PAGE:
From: Gary Hunt at the Outpost of Freedom

July 4">

From: Gary Hunt at the Outpost of Freedom

July 4">

From: Gary Hunt at the Outpost of Freedom

July 4">

From: Gary Hunt at the Outpost of Freedom

July 4, 1775
The End of an Era

By Gary Hunt,
Outpost of Freedom
July 4, 1998

Most people, as a result of public education, perceive this date, July 4 (1776) as the beginning of American Independence, and celebrate it as such. Little, however, is spoken of what preceded the Declaration of Independence from tyrannical rule just 222 years ago. Perhaps the time has come to understand more of what lead to this Declaration than the incidents that followed it.

Beginning about 1770, disenchantment with the British rule over the colonies began forcing many colonists into reconsideration of their relationship with the Crown. The greatest misgiving had to do with the Crown attempting to force the colonies to bear the entire financial burden of the recently ended French-Indian Wars. The Crown argued that the cost of the war should be born by the colonists because the Crown had fought the war to protect them. The colonists knew that the Crown was protecting her own interests, those of the Hudson Bay Trading Company and the East India Tea Company.

Various forms of taxation were "experimented" with. As the colonists expressed their outrage, other methods were tried. Trade was limited to only British trading companies, denying the colonies the ability to profit from sales directly to Spanish, French colonies, or other British colonies.

Violence was utilized to express indignation over the acts of the Crown. Occasionally, the violence resulted in death to a taxman or other government official, but for the most part, the violence was limited to and directed against property.

We might wonder, today, why the violence was so much different then than what has occurred the past few years in this country. The answer lies in the fact that the British were bound by certain principles and the colonists bound themselves, likewise. For instance, the Boston Massacre resulted in trial of the British soldiers who fired, and killed self-defense. The fact that they were tried for this "crimes" before a jury of colonists is indicative of the honor that existed then, and which is no longer a consideration by government today. In fact, the honor was so evident then that two of the soldiers were convicted of Capital crimes, and were to be executed. They were released, however, only after seeking Benefit of the Clergy and being branded,. It is difficult to conceive of the government, today, allowing any of its "agents" to stand trial for killing someone.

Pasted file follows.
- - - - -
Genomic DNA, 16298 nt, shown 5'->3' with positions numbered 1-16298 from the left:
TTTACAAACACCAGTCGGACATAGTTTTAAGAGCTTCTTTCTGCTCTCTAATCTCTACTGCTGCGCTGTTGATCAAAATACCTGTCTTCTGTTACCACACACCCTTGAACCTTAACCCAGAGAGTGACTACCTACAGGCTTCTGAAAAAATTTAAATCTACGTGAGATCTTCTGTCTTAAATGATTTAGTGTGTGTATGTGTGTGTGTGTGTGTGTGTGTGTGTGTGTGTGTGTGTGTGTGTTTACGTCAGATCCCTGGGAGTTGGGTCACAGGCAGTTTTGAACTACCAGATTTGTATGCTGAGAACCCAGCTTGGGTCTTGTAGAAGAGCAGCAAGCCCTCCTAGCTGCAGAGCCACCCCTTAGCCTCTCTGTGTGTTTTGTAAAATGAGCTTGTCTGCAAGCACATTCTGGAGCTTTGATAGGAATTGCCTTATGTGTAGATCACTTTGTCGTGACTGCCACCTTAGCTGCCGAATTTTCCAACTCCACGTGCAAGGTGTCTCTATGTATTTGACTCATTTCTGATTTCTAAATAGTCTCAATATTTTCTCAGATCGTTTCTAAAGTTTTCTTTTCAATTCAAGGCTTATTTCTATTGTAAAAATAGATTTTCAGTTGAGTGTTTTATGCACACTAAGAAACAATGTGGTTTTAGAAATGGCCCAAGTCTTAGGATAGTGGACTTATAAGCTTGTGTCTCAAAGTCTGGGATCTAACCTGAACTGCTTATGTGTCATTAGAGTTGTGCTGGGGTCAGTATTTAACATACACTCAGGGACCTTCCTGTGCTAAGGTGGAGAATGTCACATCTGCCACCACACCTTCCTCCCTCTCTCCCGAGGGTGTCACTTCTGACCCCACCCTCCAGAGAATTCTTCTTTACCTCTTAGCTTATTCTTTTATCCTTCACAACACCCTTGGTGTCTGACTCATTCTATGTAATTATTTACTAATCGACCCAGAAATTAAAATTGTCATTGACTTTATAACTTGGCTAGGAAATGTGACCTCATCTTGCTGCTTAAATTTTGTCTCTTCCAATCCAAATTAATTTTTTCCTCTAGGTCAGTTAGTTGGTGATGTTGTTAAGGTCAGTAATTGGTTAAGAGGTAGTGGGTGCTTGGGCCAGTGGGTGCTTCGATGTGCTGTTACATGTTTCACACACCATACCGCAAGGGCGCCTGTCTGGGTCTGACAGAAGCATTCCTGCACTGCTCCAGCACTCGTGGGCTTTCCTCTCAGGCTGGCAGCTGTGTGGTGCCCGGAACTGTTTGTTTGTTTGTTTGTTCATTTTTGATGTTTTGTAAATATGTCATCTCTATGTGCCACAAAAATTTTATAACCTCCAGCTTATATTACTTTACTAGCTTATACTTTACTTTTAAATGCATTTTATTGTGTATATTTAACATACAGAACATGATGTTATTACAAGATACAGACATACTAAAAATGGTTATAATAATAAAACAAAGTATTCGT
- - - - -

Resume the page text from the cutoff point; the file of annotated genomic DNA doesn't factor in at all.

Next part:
Until the events of April 19, 1775, there was a desire to maintain a degree of equality between the actions of the British and the actions of the colonists. Justice, you see, did apply to all, and fairly equally, with the exception of Writs of Assistance.

Writs of Assistance were blanket search warrants. Whoever possessed one could search anyone, anytime, looking for anything. Not much unlike what the government does today with warrants without valid affidavits and lacking the specificity that the Constitution requires.

After the British sought to seize the firearms, powder and cannon stored in Lexington, the hostilities became those of actual war. Still, however, the state of mind of the colonists was that they were willing to fight, and to die, to maintain their rights under the unwritten British Constitution. Since the Magna Carta a doctrine had been established and improved. Recognizing the rights of Englishman (which the colonists were) in their relationship with the government was the sole objective. The perception that these rights were being denied was sufficient to raise the call "To Arms!" Reconciliation, however, was the objective.

It was hoped that the British would recognize their rights and that, once this was achieved, all would return to normal. Very few would speak of "separation." It would have been treasonous to consider other than the Crown as the lawful authority. Like so many "revolutions" in Britain"s past, this one was to establish certain fundamental rights that the battlefield was taken to.

For fourteen months, the colonists still sought only reconciliation. Lives were lost by the thousands, but the allegiance to the Crown never wavered. Only a few spoke otherwise. Among them, Sam Adams had spoken and sought the goal of self-government for years. The arguments in favor of separation were presented to the Second Continental Congress. Probably the most convincing was that the British would surely look at the colonies as the Crown"s errant son, and would never again trust them as they had in times past.

On July 2, 1776, the Congress approved the wording that was to be known as the Declaration of Independence. The document was formally signed two days later. This act was the end of an era in colonial history. The fortitude that was necessary to achieve what the document declared had developed in the years prior to this date. History recognizes the document, but fails, all too often, to recognize what it took to arrive at that point in history.


". . . As to the history of the revolution, my ideas may be peculiar, perhaps singular. What do we mean by the revolution? The war? That was no part of the revolution; it was only an effect and consequence of it. The revolution was in the minds of the people, and this was effected from 1760 to 1775, in the course of fifteen years, before a drop of blood was drawn at Lexington. The records of the thirteen legislatures, the pamphlets, newspapers in all the colonies ought to be consulted during that period, to ascertain the steps by which the public opinion was enlightened and informed concerning the authority of parliament over the colonies."

Letter from John Adams to Thomas Jefferson, August 24, 1815.

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